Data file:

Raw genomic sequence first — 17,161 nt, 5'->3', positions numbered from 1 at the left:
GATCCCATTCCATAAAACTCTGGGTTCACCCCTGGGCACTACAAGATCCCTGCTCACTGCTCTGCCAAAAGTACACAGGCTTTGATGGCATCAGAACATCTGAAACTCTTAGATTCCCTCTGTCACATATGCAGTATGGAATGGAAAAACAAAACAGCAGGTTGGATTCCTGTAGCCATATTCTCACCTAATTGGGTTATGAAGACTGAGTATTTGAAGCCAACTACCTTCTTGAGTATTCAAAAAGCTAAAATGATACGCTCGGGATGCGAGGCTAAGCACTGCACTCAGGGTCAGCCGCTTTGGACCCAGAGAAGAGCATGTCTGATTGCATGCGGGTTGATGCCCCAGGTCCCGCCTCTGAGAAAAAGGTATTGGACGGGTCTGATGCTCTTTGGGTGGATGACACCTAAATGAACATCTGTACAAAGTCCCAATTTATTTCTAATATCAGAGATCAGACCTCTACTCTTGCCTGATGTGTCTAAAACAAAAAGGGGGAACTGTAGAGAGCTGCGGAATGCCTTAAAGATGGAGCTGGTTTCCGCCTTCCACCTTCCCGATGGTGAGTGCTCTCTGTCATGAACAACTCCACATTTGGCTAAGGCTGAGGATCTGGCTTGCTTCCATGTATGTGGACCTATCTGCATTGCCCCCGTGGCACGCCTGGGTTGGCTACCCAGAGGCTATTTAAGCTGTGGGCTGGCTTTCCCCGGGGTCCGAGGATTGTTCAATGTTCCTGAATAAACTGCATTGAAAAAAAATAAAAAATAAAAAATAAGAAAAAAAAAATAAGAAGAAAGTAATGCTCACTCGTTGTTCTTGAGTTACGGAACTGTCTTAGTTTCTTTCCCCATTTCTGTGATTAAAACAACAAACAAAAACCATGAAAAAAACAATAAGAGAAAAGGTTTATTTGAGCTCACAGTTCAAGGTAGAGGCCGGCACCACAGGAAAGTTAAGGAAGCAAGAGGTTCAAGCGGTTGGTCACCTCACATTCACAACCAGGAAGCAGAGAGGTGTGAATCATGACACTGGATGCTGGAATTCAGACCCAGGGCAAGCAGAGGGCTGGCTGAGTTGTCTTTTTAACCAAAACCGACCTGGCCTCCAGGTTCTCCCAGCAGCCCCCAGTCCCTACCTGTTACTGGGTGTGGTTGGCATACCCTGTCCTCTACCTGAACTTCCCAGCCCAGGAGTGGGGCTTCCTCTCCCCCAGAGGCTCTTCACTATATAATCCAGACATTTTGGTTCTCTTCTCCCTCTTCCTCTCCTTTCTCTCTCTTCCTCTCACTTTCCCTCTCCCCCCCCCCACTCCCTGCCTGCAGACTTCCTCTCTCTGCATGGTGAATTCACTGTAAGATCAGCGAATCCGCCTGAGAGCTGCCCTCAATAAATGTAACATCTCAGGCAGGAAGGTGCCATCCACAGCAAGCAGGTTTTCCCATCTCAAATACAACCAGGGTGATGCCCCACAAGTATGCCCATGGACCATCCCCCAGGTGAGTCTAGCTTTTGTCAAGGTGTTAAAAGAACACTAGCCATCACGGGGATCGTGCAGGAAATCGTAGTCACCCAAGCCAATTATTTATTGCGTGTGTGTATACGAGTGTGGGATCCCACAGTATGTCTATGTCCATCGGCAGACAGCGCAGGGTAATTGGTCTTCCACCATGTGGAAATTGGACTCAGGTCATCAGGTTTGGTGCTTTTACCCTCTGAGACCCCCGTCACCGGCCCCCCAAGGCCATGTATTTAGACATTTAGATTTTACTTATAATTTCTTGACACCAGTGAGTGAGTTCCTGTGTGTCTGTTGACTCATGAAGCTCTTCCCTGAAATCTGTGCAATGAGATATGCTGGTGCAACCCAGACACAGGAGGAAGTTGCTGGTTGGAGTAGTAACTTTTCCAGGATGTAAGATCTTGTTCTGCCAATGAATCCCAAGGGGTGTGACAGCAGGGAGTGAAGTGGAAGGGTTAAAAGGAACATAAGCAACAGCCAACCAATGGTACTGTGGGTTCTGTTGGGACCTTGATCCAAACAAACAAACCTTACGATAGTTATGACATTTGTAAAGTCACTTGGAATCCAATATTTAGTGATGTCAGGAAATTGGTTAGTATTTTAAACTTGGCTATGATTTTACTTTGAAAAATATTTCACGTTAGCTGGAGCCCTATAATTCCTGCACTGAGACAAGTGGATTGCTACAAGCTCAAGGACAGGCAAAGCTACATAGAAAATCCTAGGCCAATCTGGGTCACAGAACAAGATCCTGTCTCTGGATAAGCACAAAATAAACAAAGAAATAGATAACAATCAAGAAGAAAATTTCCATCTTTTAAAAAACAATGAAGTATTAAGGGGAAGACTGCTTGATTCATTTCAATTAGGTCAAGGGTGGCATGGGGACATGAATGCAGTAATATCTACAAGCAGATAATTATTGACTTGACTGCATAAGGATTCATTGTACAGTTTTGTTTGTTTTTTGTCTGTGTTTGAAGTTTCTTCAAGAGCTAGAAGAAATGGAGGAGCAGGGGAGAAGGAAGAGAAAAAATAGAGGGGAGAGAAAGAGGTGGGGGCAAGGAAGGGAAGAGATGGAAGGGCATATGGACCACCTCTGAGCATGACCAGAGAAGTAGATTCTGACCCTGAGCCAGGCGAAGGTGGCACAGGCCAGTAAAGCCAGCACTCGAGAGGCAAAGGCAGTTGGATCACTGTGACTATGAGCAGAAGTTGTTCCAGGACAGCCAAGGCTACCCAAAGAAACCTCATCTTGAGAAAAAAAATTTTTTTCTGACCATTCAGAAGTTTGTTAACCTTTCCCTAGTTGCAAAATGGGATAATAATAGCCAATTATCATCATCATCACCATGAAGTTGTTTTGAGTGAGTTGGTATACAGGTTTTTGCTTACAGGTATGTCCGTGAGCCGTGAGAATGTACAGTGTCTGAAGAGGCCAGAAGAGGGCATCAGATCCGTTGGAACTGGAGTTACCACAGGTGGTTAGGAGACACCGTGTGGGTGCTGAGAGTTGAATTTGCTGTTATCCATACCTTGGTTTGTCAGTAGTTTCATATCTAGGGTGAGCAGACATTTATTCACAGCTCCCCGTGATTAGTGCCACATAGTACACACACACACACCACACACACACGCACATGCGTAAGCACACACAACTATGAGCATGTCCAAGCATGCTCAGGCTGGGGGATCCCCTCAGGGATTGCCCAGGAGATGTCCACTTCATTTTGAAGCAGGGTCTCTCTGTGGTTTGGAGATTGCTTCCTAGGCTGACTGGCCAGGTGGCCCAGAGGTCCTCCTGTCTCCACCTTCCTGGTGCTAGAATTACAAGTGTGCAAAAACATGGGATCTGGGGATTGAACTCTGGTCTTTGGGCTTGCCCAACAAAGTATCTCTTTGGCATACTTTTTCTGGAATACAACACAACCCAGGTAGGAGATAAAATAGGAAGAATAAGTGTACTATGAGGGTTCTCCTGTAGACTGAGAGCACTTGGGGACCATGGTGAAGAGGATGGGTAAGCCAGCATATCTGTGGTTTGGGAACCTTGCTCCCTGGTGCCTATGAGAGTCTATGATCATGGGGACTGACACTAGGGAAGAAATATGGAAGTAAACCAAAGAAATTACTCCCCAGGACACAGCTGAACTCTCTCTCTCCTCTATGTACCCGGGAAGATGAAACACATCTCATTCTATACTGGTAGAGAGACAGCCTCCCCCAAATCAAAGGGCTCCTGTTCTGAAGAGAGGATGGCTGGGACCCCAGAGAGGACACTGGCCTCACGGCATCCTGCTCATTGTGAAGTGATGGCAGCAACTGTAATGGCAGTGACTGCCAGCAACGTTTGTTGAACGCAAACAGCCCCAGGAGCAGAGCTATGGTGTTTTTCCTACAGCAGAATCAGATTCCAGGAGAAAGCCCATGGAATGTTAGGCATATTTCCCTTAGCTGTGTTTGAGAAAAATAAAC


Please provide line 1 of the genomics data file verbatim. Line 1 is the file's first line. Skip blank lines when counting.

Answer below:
Raw genomic sequence first — 17,161 nt, 5'->3', positions numbered from 1 at the left: